We cannot hope for success in driving this terrific cultural machine we have built, until we know much more about it. Not only must we know what it is today, but what it has been in the past. What is its history? What is the relationship between man and his culture? Given proper opportunity will all men take certain cultural steps? Are some races more capable than others of building culture? Are others unable to cope with it? And, most important of all, is culture–which has no physical existence, because it is carried solely in the minds of men–is culture subject to laws of development comparable to those which we know control the material world?

These questions bring us at last back to the American Indians, and to the bearing of their history upon the problems under discussion.

Man first came into the New World many thousand years ago. The earliest Indians, and apparently all other groups which later drifted across from Asia, arrived as nomadic hunters. And as savages, or little better, they spread themselves from the Atlantic to the Pacific, from Alaska to Patagonia. For a very long time no significant progress was made, but eventually there came the discovery of agriculture; and with it increase of population and rapid development of higher culture.

This culture, based on maize, got its start well before the time of Christ, somewhere in Middle America or in Western South America, and from there diffused itself over a large part of the New World. A great outward push apparently took place during the first millennium of our era. And toward or about the year 1,000 there was reached a general peak of achievement and a maximum geographical expansion.

Then came a recession. It was not everywhere equally severe, nor were its manifestations simultaneous. But there can be little doubt of its reality. The cities of the Maya Old Empire were abandoned. The temples and pyramids of Teotihuacan in Central Mexico fell into ruin. Something similar was going on in South America, as is evidenced by the break-up of the great early cultures of Peru and Bolivia. It was a sort of American Middle Ages.

New World progress, however, was not permanently halted. For although some groups had definitely shot their bolt, other people, previously unimportant, came to the fore. In South America the Incas, building on the ruins of older and lesser states, welded a vast and powerful empire. The Aztecs were gradually spreading their rule over Mexico. The new orders hope for safe issue from the troubles brought upon us by our blind and stupid misuse of our newly acquired, and still growing, command of the material world.

The reason, of course, for our slowness in gaining that knowledge is that man is so complex a creature. Lack of progress in the social sciences is due to their inherent difficulty. A plant is harder to understand than any rock, because to its basic chemical structure are added the mysterious forces of life. Any animal presents more baffling problems than any plant–for to life is added the even more mysterious factor of consciousness. And topping the pyramid comes man–a chemical compound like the rocks and the plants and the animals, but to whose life and to whose consciousness are superadded the hitherto ungoverned but all-controlling powers of culture.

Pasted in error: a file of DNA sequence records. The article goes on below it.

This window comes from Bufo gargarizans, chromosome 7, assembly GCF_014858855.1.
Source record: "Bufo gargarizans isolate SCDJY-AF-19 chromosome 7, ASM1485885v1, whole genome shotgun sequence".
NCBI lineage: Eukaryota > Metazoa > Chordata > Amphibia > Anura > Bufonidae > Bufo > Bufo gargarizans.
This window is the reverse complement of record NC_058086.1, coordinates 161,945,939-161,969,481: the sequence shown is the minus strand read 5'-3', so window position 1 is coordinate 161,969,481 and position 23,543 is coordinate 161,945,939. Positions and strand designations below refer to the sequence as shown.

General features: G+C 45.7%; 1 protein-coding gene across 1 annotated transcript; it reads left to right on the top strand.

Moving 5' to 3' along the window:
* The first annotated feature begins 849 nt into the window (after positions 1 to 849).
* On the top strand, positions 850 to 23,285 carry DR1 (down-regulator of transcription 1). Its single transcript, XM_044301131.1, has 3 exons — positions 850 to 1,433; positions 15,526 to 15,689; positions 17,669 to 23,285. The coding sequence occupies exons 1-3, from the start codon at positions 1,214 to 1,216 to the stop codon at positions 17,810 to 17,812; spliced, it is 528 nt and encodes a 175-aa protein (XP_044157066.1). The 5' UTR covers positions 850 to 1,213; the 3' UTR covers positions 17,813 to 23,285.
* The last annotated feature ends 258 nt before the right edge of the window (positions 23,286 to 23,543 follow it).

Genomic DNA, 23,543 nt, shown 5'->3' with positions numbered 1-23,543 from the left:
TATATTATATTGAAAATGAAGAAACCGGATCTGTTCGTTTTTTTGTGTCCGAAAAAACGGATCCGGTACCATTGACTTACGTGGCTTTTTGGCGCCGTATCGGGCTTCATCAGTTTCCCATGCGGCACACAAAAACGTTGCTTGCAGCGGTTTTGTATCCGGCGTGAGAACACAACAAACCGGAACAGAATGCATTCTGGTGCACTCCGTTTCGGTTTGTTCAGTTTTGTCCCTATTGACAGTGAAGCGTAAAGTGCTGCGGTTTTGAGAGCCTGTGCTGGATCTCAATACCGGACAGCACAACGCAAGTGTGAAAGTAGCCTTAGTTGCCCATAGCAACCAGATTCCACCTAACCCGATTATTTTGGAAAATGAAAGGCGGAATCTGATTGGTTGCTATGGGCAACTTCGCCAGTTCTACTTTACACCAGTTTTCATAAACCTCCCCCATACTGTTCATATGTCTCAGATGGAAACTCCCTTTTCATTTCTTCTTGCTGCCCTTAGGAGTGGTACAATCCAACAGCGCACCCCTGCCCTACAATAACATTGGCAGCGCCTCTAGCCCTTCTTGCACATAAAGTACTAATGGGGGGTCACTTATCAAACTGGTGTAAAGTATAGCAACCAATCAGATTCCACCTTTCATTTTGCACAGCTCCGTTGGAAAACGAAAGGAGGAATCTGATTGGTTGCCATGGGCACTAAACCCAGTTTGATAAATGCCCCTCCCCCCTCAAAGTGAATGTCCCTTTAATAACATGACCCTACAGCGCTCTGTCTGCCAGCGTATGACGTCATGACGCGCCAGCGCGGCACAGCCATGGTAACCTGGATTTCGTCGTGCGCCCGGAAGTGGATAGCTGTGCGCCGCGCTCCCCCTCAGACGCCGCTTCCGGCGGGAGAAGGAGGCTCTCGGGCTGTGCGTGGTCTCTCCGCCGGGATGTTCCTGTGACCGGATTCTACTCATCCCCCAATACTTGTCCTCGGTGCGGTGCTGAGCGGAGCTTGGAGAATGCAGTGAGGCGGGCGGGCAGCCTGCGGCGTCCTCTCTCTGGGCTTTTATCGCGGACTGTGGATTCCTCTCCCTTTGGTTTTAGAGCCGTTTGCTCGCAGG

It is a small wonder that we have made so little headway toward the understanding of man. But the sooner we realize what we are up against the better off we shall be. Only by facing situations can they effectively be grappled with. And the relation of man to his culture, to which we keep harking back, seems to be the one problem with which we must first come to grips.

The human race has surrendered nearly everything to culture. Culture, not man’s brain, has come to carry our accumulated store from generation to generation. Culture has grown, evolved. But what of the human brain? We know that in certain ways it has lost, just as our bodies have lost their primitive strength and hardihood. For at birth our brain holds less than that of any other mammal. Far more, however, than any mammal are we capable of learning and of profiting from individual experience. In that way our brains have evolved enormously. But, and this it seems is the great but, is that evolution still going on? Are we equipped with better mental tools, are we innately more intelligent than we were one, or five, or fifty thousand years ago? Or have we come to be so thoroughly dependent upon culture that we have left it to do our evolving for us? If so, God help us, for our culture, like Frankenstein’s monster, is a soulless thing.

The anthropologist, student of man, perceives trends and tendencies which fill him with alarm. But, on the other hand, only the anthropologist can readily appreciate the extraordinary toughness, and persistence, and resourcefulness of the human race. Most of us take our present state for granted–we do not bother to think how hardly it was won. We seldom realize the overwhelming difficulties man has undergone during his long upward struggle; how our naked arboreal ancestors fought their way through the perils of a savage and hostile world; how they added to their power through development of speech, and by the taming of fire; how they put stone and bone and wood to their service as tools. These things the anthropologist realizes probably more clearly than any one else. He sees the human race triumphing, little by little, in the face of countless defeats, over every obstacle; he knows that after each setback the rise has been a little higher. And seeing all these things so clearly he cannot but feel that our present troubles will also be conquered. But, and of this he is sure, salvation can only be attained through greater knowledge of man, not only modern man

Cite This Article

Kidder, A.V.. "Wanted." Expedition Magazine 2, no. 2 (January, 1960): -. Accessed April 25, 2024. https://www.penn.museum/sites/expedition/wanted-more-and-better-archaeologists/